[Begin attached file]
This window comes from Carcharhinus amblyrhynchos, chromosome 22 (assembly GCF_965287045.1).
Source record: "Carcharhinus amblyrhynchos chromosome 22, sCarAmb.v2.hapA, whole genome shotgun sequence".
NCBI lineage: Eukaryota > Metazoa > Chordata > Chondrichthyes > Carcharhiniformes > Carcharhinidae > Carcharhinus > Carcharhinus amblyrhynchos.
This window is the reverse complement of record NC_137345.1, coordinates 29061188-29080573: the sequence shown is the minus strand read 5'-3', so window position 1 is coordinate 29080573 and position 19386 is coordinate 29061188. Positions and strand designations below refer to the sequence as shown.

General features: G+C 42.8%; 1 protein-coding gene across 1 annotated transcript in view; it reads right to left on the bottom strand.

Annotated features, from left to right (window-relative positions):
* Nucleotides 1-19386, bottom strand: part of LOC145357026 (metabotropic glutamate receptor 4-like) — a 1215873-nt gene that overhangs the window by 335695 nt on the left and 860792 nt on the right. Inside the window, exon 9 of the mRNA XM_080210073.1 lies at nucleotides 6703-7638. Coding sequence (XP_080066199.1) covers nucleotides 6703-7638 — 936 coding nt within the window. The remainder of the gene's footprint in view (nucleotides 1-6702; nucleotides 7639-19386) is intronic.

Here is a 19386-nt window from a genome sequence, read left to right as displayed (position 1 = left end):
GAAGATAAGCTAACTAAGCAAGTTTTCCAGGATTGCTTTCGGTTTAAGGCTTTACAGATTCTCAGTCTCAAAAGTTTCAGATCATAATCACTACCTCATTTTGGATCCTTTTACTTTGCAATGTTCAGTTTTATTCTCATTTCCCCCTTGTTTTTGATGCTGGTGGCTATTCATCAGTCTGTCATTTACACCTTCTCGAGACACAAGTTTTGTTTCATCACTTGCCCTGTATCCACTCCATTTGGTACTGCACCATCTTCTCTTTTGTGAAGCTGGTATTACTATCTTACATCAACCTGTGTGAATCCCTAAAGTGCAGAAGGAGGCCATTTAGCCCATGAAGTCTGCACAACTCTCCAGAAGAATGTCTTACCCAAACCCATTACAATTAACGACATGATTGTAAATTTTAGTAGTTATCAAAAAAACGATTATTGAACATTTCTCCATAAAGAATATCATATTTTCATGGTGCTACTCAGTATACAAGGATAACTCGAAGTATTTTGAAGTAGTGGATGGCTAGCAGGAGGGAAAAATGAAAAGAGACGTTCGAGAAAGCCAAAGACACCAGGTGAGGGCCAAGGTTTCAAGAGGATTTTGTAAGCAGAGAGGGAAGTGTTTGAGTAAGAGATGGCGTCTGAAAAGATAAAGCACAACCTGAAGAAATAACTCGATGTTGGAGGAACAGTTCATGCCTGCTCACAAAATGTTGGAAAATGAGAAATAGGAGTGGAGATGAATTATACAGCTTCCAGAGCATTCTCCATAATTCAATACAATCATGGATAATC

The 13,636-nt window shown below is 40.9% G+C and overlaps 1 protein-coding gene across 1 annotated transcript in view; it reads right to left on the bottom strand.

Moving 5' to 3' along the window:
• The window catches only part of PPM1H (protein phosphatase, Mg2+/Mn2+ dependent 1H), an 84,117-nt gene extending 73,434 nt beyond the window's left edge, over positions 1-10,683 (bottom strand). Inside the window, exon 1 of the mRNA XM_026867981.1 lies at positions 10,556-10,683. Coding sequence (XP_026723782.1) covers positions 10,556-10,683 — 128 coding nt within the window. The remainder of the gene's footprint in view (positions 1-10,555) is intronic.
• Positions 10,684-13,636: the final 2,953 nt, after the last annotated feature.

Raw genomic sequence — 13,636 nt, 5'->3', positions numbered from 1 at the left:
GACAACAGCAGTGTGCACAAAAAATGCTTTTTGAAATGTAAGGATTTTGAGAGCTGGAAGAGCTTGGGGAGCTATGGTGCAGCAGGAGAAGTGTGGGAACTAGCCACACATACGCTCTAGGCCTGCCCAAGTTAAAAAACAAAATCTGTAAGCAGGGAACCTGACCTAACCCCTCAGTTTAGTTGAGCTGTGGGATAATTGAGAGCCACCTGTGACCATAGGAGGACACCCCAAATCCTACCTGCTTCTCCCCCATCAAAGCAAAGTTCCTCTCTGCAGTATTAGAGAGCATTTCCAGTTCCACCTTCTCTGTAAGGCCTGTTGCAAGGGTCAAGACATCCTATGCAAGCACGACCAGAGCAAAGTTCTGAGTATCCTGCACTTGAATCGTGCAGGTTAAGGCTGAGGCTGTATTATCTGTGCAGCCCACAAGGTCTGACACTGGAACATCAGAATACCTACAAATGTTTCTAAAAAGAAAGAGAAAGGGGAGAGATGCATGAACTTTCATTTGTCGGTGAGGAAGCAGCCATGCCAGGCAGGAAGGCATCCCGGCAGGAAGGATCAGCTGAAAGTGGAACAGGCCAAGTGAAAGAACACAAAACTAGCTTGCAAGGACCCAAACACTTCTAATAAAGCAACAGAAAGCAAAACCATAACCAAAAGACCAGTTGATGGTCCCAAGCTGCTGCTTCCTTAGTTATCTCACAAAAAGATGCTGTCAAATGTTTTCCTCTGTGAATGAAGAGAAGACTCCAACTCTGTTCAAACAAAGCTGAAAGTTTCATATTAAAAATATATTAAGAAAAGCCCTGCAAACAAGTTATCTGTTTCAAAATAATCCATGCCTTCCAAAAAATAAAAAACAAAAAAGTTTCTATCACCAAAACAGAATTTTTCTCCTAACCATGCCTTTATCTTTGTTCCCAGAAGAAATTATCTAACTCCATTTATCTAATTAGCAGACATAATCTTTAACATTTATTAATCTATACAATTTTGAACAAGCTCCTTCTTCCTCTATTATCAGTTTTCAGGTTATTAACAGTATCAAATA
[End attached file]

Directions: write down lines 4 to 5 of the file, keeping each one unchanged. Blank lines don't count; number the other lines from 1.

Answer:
This window is the reverse complement of record NC_137345.1, coordinates 29061188-29080573: the sequence shown is the minus strand read 5'-3', so window position 1 is coordinate 29080573 and position 19386 is coordinate 29061188. Positions and strand designations below refer to the sequence as shown.

General features: G+C 42.8%; 1 protein-coding gene across 1 annotated transcript in view; it reads right to left on the bottom strand.